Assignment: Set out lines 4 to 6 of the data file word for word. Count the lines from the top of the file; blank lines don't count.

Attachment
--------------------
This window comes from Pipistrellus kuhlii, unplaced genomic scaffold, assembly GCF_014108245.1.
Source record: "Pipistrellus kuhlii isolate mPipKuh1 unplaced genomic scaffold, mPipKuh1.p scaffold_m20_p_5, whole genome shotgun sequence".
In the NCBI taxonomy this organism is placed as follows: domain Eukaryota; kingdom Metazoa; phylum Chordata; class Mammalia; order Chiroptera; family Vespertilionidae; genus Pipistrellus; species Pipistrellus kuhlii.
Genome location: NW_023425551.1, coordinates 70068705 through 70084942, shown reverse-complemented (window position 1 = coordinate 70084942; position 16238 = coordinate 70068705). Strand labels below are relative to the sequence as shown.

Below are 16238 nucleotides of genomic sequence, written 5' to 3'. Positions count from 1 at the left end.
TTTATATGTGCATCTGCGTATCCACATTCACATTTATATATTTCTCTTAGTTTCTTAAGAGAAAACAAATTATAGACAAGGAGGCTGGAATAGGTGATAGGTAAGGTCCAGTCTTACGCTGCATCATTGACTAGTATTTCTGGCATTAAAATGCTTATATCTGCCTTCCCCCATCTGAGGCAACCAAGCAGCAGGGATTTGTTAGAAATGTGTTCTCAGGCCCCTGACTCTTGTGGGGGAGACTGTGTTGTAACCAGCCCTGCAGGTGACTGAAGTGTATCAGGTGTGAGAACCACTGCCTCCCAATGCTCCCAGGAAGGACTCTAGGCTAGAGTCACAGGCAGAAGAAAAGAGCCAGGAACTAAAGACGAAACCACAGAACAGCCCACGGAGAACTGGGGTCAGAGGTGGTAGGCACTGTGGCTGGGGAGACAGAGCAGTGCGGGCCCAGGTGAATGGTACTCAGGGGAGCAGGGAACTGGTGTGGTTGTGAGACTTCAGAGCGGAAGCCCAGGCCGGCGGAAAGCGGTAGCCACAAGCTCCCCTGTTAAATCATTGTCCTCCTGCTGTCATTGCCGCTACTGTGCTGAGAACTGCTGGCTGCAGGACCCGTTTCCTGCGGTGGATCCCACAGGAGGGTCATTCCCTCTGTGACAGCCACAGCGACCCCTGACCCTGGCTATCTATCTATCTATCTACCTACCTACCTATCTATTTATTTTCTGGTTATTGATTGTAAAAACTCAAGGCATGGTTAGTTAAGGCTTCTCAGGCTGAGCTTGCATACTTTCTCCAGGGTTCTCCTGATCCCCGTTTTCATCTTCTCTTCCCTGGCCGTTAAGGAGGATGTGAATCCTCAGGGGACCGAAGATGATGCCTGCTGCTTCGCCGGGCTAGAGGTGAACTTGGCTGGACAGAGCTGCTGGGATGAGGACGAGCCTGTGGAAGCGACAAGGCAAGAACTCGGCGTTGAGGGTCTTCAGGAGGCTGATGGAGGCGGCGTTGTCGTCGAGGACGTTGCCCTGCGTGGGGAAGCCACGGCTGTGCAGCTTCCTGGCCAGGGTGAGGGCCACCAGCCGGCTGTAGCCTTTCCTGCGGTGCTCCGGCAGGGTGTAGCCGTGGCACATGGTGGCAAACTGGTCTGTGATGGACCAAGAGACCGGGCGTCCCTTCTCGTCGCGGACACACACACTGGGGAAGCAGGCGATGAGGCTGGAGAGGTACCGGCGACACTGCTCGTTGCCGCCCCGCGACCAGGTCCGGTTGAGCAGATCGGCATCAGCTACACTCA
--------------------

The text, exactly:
Genome location: NW_023425551.1, coordinates 70068705 through 70084942, shown reverse-complemented (window position 1 = coordinate 70084942; position 16238 = coordinate 70068705). Strand labels below are relative to the sequence as shown.

Below are 16238 nucleotides of genomic sequence, written 5' to 3'. Positions count from 1 at the left end.
TTTATATGTGCATCTGCGTATCCACATTCACATTTATATATTTCTCTTAGTTTCTTAAGAGAAAACAAATTATAGACAAGGAGGCTGGAATAGGTGATAGGTAAGGTCCAGTCTTACGCTGCATCATTGACTAGTATTTCTGGCATTAAAATGCTTATATCTGCCTTCCCCCATCTGAGGCAACCAAGCAGCAGGGATTTGTTAGAAATGTGTTCTCAGGCCCCTGACTCTTGTGGGGGAGACTGTGTTGTAACCAGCCCTGCAGGTGACTGAAGTGTATCAGGTGTGAGAACCACTGCCTCCCAATGCTCCCAGGAAGGACTCTAGGCTAGAGTCACAGGCAGAAGAAAAGAGCCAGGAACTAAAGACGAAACCACAGAACAGCCCACGGAGAACTGGGGTCAGAGGTGGTAGGCACTGTGGCTGGGGAGACAGAGCAGTGCGGGCCCAGGTGAATGGTACTCAGGGGAGCAGGGAACTGGTGTGGTTGTGAGACTTCAGAGCGGAAGCCCAGGCCGGCGGAAAGCGGTAGCCACAAGCTCCCCTGTTAAATCATTGTCCTCCTGCTGTCATTGCCGCTACTGTGCTGAGAACTGCTGGCTGCAGGACCCGTTTCCTGCGGTGGATCCCACAGGAGGGTCATTCCCTCTGTGACAGCCACAGCGACCCCTGACCCTGGCTATCTATCTATCTATCTACCTACCTACCTATCTATTTATTTTCTGGTTATTGATTGTAAAAACTCAAGGCATGGTTAGTTAAGGCTTCTCAGGCTGAGCTTGCATACTTTCTCCAGGGTTCTCCTGATCCCCGTTTTCATCTTCTCTTCCCTGGCCGTTAAGGAGGATGTGAATCCTCAGGGGACCGAAGATGATGCCTGCTGCTTCGCCGGGCTAGAGGTGAACTTGGCTGGACAGAGCTGCTGGGATGAGGACGAGCCTGTGGAAGCGACAAGGCAAGAACTCGGCGTTGAGGGTCTTCAGGAGGCTGATGGAGGCGGCGTTGTCGTCGAGGACGTTGCCCTGCGTGGGGAAGCCACGGCTGTGCAGCTTCCTGGCCAGGGTGAGGGCCACCAGCCGGCTGTAGCCTTTCCTGCGGTGCTCCGGCAGGGTGTAGCCGTGGCACATGGTGGCAAACTGGTCTGTGATGGACCAAGAGACCGGGCGTCCCTTCTCGTCGCGGACACACACACTGGGGAAGCAGGCGATGAGGCTGGAGAGGTACCGGCGACACTGCTCGTTGCCGCCCCGCGACCAGGTCCGGTTGAGCAGATCGGCATCAGCTACACTCA